Skin Cancer

Why is skin cancer screening recommended?

Skin cancer is the most common of all cancers. Each year in the U.S., over 5.4 million cases of non-melanoma skin cancer are treated in more than 3.3 million people. Unfortunately melanoma, a very serious form of skin cancer, rates have consistently risen in the last decade.

Who is at risk?

Skin cancer can affect all age groups. Melanoma is the number one cancer in young adults aged 25 to 29, and it is by far the deadliest form of skin cancer, causing more than 75 percent of all skin cancer deaths.

Are we at risk in Oregon?

Skin cancer impacts a disproportionately high number of Oregonians. In fact, Oregon currently has the 5th highest number of melanoma cases in the nation.

Who should have a skin cancer screening?

Because melanoma is one of the most common cancers in young adults, we recommend an annual full body skin check for all adults over the age of 25. When caught early, the risk of death from melanoma is very low; but when caught late, the mortality rate is much higher.

We strongly recommend a skin check if any of the following describes you.

  • A history of precancerous lesions (actinic keratoses)
  • A greater-than-average number of moles
  • A history of atypical moles
  • A personal history of skin cancer
  • A family history of skin cancer (especially in a first-degree relative)
  • A personal history of extensive sun exposure or a history of severe burns as a child (especially in a light-skinned individuals)
  • A history of tanning bed use
  • A personal history of organ transplant
  • Use of immunosuppressive medications or biologic medications including Humira, Remicade, Rituxan, Enbrel, CellCept, cyclosporine, or others

It is especially important to be seen immediately if you experience any of the following changes in your skin.

  • A skin growth that increases in size and appears pearly, translucent, tan, brown, black, or multicolored
  • A spot or sore that continues to itch, hurt, crust, scab, erode, or bleed
  • An open sore that does not heal within three weeks
  • A mole, birthmark, beauty mark, or any brown spot that:
    • Changes color
    • Has color variegation (multiple colors)
    • Increases in size or thickness
    • Develops a change in texture
    • Has an irregular outline
    • Is bigger than 6mm or 1/4″, (roughly the diameter of a pencil eraser)
    • Appears after age 25

Sunscreen Recommendations

At Aspen Mountain Dermatology, we recommend year-round, daily use of sun protection. Every day. During both summer and winter months. When choosing a sunscreen, look for a product with the following characteristics.

  1. Broad-spectrum protection (protects against UVA and UVB rays).
  2. Sun Protection Factor (SPF) 30 or higher.
  3. Water resistance.

The active ingredients in sunscreens fall into one of two categories—chemical sunscreens or physical sunscreens.

Chemical sunscreens contain organic (carbon-based) compounds, such as avobenzone, oxybenzone, octinoxate, and octisalate. These sunscreens work by creating a chemical reaction when exposed to UV light. They essentially absorb and change harmful UV rays into heat, and then release the heat from the skin. When using a chemical sunscreen, make sure that it contains active ingredients to block both UVB and UVA rays (in other words, one that is “broad spectrum”).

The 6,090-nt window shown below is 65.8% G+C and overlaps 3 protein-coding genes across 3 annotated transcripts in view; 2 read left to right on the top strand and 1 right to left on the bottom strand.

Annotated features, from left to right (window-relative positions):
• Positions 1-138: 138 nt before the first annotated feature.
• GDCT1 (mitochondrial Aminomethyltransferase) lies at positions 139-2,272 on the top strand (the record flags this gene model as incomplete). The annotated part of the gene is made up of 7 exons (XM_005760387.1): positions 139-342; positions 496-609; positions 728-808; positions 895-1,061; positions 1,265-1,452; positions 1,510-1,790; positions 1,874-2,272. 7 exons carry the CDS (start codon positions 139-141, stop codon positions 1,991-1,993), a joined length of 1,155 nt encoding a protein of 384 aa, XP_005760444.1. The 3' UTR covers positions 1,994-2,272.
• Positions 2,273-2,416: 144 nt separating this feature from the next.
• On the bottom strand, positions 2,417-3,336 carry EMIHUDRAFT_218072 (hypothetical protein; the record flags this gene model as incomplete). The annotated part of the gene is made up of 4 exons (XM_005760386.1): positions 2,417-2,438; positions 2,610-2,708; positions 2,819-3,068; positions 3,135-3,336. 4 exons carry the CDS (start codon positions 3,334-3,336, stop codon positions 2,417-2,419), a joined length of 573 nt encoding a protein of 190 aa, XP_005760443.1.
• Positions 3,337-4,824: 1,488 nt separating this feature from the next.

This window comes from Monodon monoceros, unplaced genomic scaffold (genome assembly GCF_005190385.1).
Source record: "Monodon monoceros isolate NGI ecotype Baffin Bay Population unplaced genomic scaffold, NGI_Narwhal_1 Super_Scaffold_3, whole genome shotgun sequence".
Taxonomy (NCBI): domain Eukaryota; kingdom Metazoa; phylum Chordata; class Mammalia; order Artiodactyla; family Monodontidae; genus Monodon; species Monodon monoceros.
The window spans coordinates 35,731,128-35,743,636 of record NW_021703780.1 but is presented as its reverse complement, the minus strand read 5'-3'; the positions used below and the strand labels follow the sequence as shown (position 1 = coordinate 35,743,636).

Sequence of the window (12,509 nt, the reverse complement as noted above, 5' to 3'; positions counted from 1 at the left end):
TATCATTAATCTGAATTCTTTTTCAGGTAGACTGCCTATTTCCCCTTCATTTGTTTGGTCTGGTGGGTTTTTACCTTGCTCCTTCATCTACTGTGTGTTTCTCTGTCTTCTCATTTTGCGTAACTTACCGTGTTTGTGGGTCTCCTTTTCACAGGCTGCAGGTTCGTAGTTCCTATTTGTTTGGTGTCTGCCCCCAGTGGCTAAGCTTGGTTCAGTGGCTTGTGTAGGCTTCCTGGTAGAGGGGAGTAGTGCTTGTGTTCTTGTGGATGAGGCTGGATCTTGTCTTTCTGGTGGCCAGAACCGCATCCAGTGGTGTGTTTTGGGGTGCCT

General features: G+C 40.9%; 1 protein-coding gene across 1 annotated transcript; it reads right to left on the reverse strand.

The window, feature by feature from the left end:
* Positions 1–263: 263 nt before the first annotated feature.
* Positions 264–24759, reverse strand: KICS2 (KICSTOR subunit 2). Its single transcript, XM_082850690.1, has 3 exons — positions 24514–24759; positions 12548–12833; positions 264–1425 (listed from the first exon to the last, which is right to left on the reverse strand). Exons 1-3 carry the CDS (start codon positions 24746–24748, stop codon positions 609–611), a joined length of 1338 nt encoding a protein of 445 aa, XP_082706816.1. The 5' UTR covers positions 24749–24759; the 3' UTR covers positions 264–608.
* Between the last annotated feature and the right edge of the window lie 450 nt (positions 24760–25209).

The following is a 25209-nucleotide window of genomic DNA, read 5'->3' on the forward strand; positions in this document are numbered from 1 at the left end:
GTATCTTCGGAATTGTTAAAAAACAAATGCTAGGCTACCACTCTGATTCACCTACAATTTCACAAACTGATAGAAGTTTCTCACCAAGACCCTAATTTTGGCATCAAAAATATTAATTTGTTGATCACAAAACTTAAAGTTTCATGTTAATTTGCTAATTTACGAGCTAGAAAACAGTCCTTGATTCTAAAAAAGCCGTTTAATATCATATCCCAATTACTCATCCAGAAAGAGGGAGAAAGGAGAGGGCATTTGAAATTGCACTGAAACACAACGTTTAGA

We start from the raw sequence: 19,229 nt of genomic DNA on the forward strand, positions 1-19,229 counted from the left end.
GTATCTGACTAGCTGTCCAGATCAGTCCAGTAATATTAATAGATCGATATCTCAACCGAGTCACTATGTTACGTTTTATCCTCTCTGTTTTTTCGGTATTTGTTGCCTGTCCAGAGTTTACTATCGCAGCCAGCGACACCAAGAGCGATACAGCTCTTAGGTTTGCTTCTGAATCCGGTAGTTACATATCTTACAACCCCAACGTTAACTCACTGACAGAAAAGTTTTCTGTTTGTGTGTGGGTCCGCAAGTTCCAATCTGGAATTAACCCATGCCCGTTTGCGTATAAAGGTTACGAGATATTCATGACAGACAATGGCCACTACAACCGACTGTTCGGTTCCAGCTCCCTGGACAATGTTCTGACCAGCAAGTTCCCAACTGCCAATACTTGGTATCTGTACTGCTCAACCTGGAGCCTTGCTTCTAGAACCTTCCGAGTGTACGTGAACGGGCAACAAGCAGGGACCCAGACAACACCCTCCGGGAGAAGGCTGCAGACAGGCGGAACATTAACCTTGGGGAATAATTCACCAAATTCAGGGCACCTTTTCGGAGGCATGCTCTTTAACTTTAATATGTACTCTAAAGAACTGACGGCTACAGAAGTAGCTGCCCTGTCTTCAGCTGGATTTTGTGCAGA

Physical sunscreens contain mineral ingredients, such as zinc oxide or titanium dioxide. They work by sitting on top of the skin and physically deflecting and scattering damaging UV rays away from the skin. Physical sunscreens block both UVA and UVB rays.

What is SPF?

SPF, or sun protective factor, is a measure of how much UV radiation is required to produce a burn on protected skin (skin with sunscreen on) as opposed to skin without protection.

Recommended sunscreens

  • Elta MD®
  • La Roche Posay Anthelios®
  • Garden Goddess®
  • Tizo®
  • California Baby®
  • Blue Lizard®

Special Considerations for Infants and Children

It’s best to keep infants out of the sun as much as possible during their first 6 months. After that, we recommend a sunscreen specially formulated for babies 6 months and older. Typically, these sunscreens contain only physical UV blockers.

Sunscreen Pointers

  • The higher the SPF, generally the tackier the consistency (harder to spread).
  • SPF 30 is usually fine for everyday use.
  • Reapplication is very important. Reapply every 80 to 90 minutes or after swimming, sweating, or just getting wet.
  • Apply enough. Often the correct amount of sunscreen for even coverage is more than you think.
  • Apply sunscreen 20 minutes before outdoor activities.
  • Limit sun exposure time, especially between 10 am to 4 pm

Click here for help to determine the sunscreen that’s best for you and your family.

Sun Protective Clothing

You can purchase clothing made specifically for greater sun protection. Look for clothing that offers UPF (Ultraviolet Protective Factor) of at least 30. Most everyday clothing that’s not specifically made for outdoor use is typically only UPF 7 to 15.

  • Some companies that offer sun-protective clothing are Coolibar®, Columbia®, Patagonia®, UVskinz®, and Exofficio®
  • Click here for more information on sun-protective clothing.